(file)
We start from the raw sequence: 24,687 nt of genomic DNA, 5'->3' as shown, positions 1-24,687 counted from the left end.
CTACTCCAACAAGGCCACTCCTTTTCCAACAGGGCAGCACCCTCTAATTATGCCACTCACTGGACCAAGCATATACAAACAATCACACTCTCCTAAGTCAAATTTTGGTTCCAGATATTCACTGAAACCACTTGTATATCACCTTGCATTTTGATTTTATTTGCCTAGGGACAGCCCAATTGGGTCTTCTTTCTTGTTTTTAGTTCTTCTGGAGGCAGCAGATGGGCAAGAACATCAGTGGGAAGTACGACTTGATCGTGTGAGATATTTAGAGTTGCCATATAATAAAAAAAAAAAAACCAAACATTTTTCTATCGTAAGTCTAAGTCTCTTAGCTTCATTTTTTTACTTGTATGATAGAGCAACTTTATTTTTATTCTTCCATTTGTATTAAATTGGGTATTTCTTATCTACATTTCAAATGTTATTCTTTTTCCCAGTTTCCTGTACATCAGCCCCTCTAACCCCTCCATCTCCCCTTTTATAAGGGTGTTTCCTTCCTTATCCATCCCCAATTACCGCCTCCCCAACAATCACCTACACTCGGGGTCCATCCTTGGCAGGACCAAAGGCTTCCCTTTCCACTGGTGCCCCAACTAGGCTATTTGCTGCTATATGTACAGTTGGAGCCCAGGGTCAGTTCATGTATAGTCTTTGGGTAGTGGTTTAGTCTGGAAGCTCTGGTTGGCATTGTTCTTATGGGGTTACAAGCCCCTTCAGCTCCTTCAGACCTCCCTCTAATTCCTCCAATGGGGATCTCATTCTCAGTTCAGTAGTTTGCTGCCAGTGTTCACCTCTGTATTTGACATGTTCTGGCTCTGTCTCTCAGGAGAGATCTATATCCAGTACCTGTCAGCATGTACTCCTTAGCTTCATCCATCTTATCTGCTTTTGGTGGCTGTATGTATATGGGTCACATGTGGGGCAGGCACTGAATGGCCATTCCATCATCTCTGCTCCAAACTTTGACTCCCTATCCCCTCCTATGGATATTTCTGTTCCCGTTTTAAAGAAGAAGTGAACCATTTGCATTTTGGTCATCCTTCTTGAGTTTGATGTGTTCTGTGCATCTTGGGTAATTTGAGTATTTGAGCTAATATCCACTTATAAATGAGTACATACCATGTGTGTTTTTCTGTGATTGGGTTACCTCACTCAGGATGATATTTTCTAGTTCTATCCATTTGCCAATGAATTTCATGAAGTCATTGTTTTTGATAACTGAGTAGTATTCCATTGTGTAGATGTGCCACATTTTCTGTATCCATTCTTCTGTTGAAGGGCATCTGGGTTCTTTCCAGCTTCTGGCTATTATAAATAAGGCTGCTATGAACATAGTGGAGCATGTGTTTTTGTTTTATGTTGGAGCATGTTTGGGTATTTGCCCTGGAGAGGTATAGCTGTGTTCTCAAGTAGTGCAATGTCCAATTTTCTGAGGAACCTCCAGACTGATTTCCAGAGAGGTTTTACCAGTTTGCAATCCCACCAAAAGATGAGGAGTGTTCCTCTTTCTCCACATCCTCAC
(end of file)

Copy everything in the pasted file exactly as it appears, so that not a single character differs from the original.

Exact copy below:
We start from the raw sequence: 24,687 nt of genomic DNA, 5'->3' as shown, positions 1-24,687 counted from the left end.
CTACTCCAACAAGGCCACTCCTTTTCCAACAGGGCAGCACCCTCTAATTATGCCACTCACTGGACCAAGCATATACAAACAATCACACTCTCCTAAGTCAAATTTTGGTTCCAGATATTCACTGAAACCACTTGTATATCACCTTGCATTTTGATTTTATTTGCCTAGGGACAGCCCAATTGGGTCTTCTTTCTTGTTTTTAGTTCTTCTGGAGGCAGCAGATGGGCAAGAACATCAGTGGGAAGTACGACTTGATCGTGTGAGATATTTAGAGTTGCCATATAATAAAAAAAAAAAAACCAAACATTTTTCTATCGTAAGTCTAAGTCTCTTAGCTTCATTTTTTTACTTGTATGATAGAGCAACTTTATTTTTATTCTTCCATTTGTATTAAATTGGGTATTTCTTATCTACATTTCAAATGTTATTCTTTTTCCCAGTTTCCTGTACATCAGCCCCTCTAACCCCTCCATCTCCCCTTTTATAAGGGTGTTTCCTTCCTTATCCATCCCCAATTACCGCCTCCCCAACAATCACCTACACTCGGGGTCCATCCTTGGCAGGACCAAAGGCTTCCCTTTCCACTGGTGCCCCAACTAGGCTATTTGCTGCTATATGTACAGTTGGAGCCCAGGGTCAGTTCATGTATAGTCTTTGGGTAGTGGTTTAGTCTGGAAGCTCTGGTTGGCATTGTTCTTATGGGGTTACAAGCCCCTTCAGCTCCTTCAGACCTCCCTCTAATTCCTCCAATGGGGATCTCATTCTCAGTTCAGTAGTTTGCTGCCAGTGTTCACCTCTGTATTTGACATGTTCTGGCTCTGTCTCTCAGGAGAGATCTATATCCAGTACCTGTCAGCATGTACTCCTTAGCTTCATCCATCTTATCTGCTTTTGGTGGCTGTATGTATATGGGTCACATGTGGGGCAGGCACTGAATGGCCATTCCATCATCTCTGCTCCAAACTTTGACTCCCTATCCCCTCCTATGGATATTTCTGTTCCCGTTTTAAAGAAGAAGTGAACCATTTGCATTTTGGTCATCCTTCTTGAGTTTGATGTGTTCTGTGCATCTTGGGTAATTTGAGTATTTGAGCTAATATCCACTTATAAATGAGTACATACCATGTGTGTTTTTCTGTGATTGGGTTACCTCACTCAGGATGATATTTTCTAGTTCTATCCATTTGCCAATGAATTTCATGAAGTCATTGTTTTTGATAACTGAGTAGTATTCCATTGTGTAGATGTGCCACATTTTCTGTATCCATTCTTCTGTTGAAGGGCATCTGGGTTCTTTCCAGCTTCTGGCTATTATAAATAAGGCTGCTATGAACATAGTGGAGCATGTGTTTTTGTTTTATGTTGGAGCATGTTTGGGTATTTGCCCTGGAGAGGTATAGCTGTGTTCTCAAGTAGTGCAATGTCCAATTTTCTGAGGAACCTCCAGACTGATTTCCAGAGAGGTTTTACCAGTTTGCAATCCCACCAAAAGATGAGGAGTGTTCCTCTTTCTCCACATCCTCAC